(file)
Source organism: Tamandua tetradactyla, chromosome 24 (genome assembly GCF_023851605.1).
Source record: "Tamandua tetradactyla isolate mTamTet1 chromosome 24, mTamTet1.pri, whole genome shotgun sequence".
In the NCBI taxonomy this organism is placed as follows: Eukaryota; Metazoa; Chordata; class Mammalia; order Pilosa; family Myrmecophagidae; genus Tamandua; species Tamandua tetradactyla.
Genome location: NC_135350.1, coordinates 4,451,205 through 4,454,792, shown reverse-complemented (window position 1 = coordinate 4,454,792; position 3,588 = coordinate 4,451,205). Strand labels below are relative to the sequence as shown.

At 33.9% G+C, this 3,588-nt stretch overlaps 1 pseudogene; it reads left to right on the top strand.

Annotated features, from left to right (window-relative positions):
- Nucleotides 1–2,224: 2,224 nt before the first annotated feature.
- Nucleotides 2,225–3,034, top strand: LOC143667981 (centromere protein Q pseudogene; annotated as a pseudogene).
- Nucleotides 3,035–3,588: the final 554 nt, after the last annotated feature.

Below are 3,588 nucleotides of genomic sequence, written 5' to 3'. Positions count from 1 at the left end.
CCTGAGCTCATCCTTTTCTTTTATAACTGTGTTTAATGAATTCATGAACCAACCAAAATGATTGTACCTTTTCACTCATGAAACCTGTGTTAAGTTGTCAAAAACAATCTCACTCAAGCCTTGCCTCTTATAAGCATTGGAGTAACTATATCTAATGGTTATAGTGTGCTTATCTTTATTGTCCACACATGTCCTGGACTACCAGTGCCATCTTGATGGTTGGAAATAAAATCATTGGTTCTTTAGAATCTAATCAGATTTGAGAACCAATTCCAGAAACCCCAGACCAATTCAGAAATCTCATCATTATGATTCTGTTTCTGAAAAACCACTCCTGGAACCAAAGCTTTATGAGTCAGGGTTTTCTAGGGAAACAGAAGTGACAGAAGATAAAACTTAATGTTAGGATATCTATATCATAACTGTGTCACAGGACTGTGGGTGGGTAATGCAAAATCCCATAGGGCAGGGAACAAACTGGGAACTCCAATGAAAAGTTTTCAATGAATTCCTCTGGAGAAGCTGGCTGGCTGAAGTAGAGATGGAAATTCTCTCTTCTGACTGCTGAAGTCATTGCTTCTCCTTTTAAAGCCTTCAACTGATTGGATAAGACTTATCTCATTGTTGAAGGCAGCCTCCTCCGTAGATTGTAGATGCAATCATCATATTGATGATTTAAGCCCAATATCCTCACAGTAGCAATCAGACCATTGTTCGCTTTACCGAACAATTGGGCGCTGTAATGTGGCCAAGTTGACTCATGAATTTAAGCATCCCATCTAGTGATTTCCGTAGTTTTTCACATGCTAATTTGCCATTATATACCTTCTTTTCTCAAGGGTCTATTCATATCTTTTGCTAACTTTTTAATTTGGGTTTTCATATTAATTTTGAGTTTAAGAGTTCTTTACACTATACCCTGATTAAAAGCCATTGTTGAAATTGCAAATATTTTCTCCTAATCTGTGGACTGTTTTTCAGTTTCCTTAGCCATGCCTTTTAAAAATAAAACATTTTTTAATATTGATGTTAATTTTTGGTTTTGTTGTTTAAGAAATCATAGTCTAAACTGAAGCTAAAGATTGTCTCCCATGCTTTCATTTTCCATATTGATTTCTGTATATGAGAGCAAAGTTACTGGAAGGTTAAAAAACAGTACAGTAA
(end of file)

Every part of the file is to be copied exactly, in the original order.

Source organism: Tamandua tetradactyla, chromosome 24 (genome assembly GCF_023851605.1).
Source record: "Tamandua tetradactyla isolate mTamTet1 chromosome 24, mTamTet1.pri, whole genome shotgun sequence".
In the NCBI taxonomy this organism is placed as follows: Eukaryota; Metazoa; Chordata; class Mammalia; order Pilosa; family Myrmecophagidae; genus Tamandua; species Tamandua tetradactyla.
Genome location: NC_135350.1, coordinates 4,451,205 through 4,454,792, shown reverse-complemented (window position 1 = coordinate 4,454,792; position 3,588 = coordinate 4,451,205). Strand labels below are relative to the sequence as shown.

At 33.9% G+C, this 3,588-nt stretch overlaps 1 pseudogene; it reads left to right on the top strand.

Annotated features, from left to right (window-relative positions):
- Nucleotides 1–2,224: 2,224 nt before the first annotated feature.
- Nucleotides 2,225–3,034, top strand: LOC143667981 (centromere protein Q pseudogene; annotated as a pseudogene).
- Nucleotides 3,035–3,588: the final 554 nt, after the last annotated feature.

Below are 3,588 nucleotides of genomic sequence, written 5' to 3'. Positions count from 1 at the left end.
CCTGAGCTCATCCTTTTCTTTTATAACTGTGTTTAATGAATTCATGAACCAACCAAAATGATTGTACCTTTTCACTCATGAAACCTGTGTTAAGTTGTCAAAAACAATCTCACTCAAGCCTTGCCTCTTATAAGCATTGGAGTAACTATATCTAATGGTTATAGTGTGCTTATCTTTATTGTCCACACATGTCCTGGACTACCAGTGCCATCTTGATGGTTGGAAATAAAATCATTGGTTCTTTAGAATCTAATCAGATTTGAGAACCAATTCCAGAAACCCCAGACCAATTCAGAAATCTCATCATTATGATTCTGTTTCTGAAAAACCACTCCTGGAACCAAAGCTTTATGAGTCAGGGTTTTCTAGGGAAACAGAAGTGACAGAAGATAAAACTTAATGTTAGGATATCTATATCATAACTGTGTCACAGGACTGTGGGTGGGTAATGCAAAATCCCATAGGGCAGGGAACAAACTGGGAACTCCAATGAAAAGTTTTCAATGAATTCCTCTGGAGAAGCTGGCTGGCTGAAGTAGAGATGGAAATTCTCTCTTCTGACTGCTGAAGTCATTGCTTCTCCTTTTAAAGCCTTCAACTGATTGGATAAGACTTATCTCATTGTTGAAGGCAGCCTCCTCCGTAGATTGTAGATGCAATCATCATATTGATGATTTAAGCCCAATATCCTCACAGTAGCAATCAGACCATTGTTCGCTTTACCGAACAATTGGGCGCTGTAATGTGGCCAAGTTGACTCATGAATTTAAGCATCCCATCTAGTGATTTCCGTAGTTTTTCACATGCTAATTTGCCATTATATACCTTCTTTTCTCAAGGGTCTATTCATATCTTTTGCTAACTTTTTAATTTGGGTTTTCATATTAATTTTGAGTTTAAGAGTTCTTTACACTATACCCTGATTAAAAGCCATTGTTGAAATTGCAAATATTTTCTCCTAATCTGTGGACTGTTTTTCAGTTTCCTTAGCCATGCCTTTTAAAAATAAAACATTTTTTAATATTGATGTTAATTTTTGGTTTTGTTGTTTAAGAAATCATAGTCTAAACTGAAGCTAAAGATTGTCTCCCATGCTTTCATTTTCCATATTGATTTCTGTATATGAGAGCAAAGTTACTGGAAGGTTAAAAAACAGTACAGTAA